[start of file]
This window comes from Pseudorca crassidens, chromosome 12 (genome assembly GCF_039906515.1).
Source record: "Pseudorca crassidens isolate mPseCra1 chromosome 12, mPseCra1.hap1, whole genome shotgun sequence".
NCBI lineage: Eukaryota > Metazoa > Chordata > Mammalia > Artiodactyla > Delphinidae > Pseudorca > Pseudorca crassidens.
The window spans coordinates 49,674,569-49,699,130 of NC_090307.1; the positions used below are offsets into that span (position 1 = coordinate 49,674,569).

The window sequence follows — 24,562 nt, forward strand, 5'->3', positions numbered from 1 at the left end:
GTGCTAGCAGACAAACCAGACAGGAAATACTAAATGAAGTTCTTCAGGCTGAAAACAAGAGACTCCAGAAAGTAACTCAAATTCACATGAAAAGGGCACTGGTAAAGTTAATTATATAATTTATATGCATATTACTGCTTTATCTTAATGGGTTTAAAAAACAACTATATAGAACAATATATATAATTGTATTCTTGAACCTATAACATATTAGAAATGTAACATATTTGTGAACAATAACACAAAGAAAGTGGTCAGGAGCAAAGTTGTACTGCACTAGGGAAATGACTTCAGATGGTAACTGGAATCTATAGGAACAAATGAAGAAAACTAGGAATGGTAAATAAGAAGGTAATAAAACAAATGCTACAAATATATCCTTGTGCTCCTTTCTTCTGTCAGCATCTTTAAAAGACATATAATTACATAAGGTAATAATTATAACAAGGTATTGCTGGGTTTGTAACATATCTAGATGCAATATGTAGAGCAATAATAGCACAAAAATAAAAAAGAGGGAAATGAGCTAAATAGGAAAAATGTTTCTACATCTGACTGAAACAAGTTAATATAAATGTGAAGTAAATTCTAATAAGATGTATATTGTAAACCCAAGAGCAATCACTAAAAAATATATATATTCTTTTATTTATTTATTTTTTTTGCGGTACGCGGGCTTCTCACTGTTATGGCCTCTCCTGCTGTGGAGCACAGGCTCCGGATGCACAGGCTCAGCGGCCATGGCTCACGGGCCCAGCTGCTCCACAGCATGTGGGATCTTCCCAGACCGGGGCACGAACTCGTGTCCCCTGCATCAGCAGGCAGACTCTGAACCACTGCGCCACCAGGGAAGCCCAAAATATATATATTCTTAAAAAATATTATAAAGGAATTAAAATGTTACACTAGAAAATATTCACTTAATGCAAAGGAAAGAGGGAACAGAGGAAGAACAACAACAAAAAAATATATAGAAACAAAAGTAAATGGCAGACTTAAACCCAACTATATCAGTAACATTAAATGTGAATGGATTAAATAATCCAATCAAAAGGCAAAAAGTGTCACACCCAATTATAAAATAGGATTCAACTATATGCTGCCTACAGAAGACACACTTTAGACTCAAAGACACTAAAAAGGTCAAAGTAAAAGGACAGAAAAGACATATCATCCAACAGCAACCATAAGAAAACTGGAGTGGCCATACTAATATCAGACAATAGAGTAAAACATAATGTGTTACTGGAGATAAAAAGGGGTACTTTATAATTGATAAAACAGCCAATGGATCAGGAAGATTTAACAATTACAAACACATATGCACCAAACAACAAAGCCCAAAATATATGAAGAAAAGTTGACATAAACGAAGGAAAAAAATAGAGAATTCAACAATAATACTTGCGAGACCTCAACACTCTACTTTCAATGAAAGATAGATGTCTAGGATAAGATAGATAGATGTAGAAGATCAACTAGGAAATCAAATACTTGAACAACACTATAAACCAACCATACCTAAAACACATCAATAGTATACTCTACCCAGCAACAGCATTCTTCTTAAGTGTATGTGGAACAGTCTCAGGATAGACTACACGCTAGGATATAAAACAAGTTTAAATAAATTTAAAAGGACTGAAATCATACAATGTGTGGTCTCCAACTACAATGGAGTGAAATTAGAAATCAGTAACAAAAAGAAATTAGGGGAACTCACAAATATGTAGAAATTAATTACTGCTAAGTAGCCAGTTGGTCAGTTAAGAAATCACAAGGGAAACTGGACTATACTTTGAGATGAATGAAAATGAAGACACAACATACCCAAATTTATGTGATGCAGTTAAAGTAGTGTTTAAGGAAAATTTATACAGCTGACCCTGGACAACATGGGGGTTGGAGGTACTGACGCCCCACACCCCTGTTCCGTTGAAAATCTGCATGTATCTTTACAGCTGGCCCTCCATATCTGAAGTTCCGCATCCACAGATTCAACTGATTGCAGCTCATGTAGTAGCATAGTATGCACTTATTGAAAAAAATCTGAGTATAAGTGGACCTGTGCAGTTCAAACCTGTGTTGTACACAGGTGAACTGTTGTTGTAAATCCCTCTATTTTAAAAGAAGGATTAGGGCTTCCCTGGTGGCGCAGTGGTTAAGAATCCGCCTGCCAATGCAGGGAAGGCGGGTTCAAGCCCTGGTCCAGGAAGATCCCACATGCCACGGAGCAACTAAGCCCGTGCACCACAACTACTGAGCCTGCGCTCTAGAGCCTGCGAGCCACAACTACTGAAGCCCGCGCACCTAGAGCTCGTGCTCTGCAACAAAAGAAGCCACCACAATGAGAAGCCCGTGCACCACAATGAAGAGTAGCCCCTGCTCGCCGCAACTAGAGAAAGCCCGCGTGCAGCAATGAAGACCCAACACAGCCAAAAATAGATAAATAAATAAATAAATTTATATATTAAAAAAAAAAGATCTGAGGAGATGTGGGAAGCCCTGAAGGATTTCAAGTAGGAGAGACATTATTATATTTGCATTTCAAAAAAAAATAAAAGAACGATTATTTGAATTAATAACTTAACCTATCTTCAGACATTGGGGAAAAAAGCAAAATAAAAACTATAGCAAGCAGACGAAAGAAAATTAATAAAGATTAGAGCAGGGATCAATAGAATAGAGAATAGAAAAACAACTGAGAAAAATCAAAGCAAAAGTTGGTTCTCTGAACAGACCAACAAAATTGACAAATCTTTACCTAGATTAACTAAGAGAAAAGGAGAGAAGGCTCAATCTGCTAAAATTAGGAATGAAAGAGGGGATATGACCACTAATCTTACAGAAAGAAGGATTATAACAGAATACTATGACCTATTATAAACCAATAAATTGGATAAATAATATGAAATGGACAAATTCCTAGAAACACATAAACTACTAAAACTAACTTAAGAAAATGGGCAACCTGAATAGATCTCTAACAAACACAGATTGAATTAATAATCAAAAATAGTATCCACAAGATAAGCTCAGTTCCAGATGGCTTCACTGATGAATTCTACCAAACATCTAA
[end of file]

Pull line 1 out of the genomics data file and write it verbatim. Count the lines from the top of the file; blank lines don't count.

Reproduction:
This window comes from Pseudorca crassidens, chromosome 12 (genome assembly GCF_039906515.1).